The presentation layer’s main function is translating or formatting data according to the syntax accepted by the application. For this reason, this layer is often also referred to as the syntax layer. It can also do encryption and decryption needed by the application layer, which is the seventh layer of the OSI model.

Simply put, the primary responsibility of this layer is to make the data presentable for the applications that need it.

The functions of the presentation layer are:

For this reason, the presentation layer is also referred to as the translation layer.

Encryption, Compression, and Translation in Presentation Layer of OSI Model

The final and the topmost layer in the stack is the application layer.


Application layer

The application layer in the OSI Model is at the very top of the stack. This layer is the only one that interacts with data from the user directly. It is also implemented by the network applications directly.

Most software applications, such as email clients and web browsers, rely on this layer for initiating communication. To clear a confusion that normally arises, client software applications are not a part of this layer. Instead, this layer takes care of data manipulation that this software relies on to give relevant data to the user.

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The protocols of the application layer include Simple Mail Transfer Protocol (SMTP,) which is a protocol that enables email communications and  Hypertext Transfer Protocol (HTTP,) which lets the end-users interact with web resources by the transmission of messages between servers and clients.

The application layer is also referred to as the desktop layer.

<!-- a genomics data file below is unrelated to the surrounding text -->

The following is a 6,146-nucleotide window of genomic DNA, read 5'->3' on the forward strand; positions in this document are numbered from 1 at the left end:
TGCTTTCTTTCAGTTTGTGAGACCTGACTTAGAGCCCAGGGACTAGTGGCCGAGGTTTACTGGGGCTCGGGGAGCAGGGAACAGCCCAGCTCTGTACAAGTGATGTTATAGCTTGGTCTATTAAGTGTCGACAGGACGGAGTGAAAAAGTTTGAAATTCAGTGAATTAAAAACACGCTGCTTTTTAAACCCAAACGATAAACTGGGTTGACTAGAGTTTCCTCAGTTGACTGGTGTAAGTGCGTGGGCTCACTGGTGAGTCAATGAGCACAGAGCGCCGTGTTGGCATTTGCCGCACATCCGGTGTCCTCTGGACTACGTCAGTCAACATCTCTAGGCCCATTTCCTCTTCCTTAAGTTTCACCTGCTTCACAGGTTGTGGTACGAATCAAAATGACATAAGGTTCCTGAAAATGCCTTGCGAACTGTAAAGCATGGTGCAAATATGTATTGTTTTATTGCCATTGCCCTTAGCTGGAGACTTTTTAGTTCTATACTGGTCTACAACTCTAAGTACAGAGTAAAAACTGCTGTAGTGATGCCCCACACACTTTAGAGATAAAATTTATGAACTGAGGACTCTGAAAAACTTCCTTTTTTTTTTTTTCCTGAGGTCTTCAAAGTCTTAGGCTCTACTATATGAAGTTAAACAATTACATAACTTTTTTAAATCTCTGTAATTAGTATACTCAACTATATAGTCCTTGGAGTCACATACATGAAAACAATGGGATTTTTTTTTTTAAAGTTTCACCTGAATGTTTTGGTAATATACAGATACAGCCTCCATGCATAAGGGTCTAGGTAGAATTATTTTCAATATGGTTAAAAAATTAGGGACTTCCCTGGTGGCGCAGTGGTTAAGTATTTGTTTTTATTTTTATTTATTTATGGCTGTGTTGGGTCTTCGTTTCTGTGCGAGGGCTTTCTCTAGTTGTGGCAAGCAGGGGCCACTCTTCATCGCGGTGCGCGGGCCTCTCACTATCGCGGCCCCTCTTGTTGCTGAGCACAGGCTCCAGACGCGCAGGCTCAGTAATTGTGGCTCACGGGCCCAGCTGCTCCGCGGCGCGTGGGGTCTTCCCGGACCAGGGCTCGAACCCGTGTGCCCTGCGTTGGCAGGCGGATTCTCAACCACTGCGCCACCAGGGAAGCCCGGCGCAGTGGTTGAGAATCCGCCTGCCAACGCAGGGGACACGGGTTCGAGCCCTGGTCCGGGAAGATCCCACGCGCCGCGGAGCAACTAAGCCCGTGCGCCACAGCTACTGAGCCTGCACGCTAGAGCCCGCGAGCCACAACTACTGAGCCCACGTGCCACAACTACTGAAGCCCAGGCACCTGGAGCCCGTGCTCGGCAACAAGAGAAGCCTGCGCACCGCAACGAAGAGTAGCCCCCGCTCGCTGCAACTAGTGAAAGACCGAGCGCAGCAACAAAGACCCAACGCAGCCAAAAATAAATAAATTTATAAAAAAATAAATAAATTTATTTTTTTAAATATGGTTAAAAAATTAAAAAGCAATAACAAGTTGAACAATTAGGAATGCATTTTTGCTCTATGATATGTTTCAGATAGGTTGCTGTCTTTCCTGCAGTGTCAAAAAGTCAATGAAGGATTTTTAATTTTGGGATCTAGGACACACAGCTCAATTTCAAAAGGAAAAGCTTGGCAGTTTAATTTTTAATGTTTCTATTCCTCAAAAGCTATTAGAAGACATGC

The session layer, presentation layer, and application layer are all integrated into the TCP/IP model as a single layer, as the application layer. These layers are called the upper layers of software layers.

The following are the functions of the application layer:

Now that we have learned, in detail, about the layers of the OSI model, let us talk about why it was developed.


Why was the OSI model developed?

The OSI model was developed later than the modern internet. This is why the internet does not follow the OSI Model, but it is still very useful in troubleshooting network problems.

No matter the extent of the issue, be it thousands of people unable to use a website that is down or a single person is unable to connect to the internet, the OSI model helps isolate the source by breaking down the problem.

The OSI model was developed because by narrowing down a problem to a particular layer, a lot of unnecessary work can be avoided.


Advantages of the OSI model

Here is how the OSI model is useful for operators and users


Difference between OSI and TCP/IP models

Let us first compare the structure of the OSI and TCP/IP models.

Structure of OSI Model and TCP/IP Model

Now, let us understand the differences between the two models.

TCP/IP Model OSI Model
It is the older of the two network models. It is a comparatively newer model.
It was developed by the US Department of Defense (DoD.) It was developed by the International Organization of Standardization (ISO.)
It has four layers. It has seven layers.
It is simpler; it combines several layers into one. It is relatively complex.
Session, presentation, and application layers of the OSI model are all combined as the application layer. There are separate session, presentation, and application layers.
Physical and data link layers of the OSI model are combined as the network access layer. There are separate physical and data link layers.
It is a functional model. It is a conceptual framework.
Protocols were developed first, and the model was developed later. The model was developed first, and the protocols were developed later.
It is based on specific, standard protocols. It is generic and independent of protocols.
Most applications use all four layers of the model. Simpler applications do not need to use all seven layers of the model.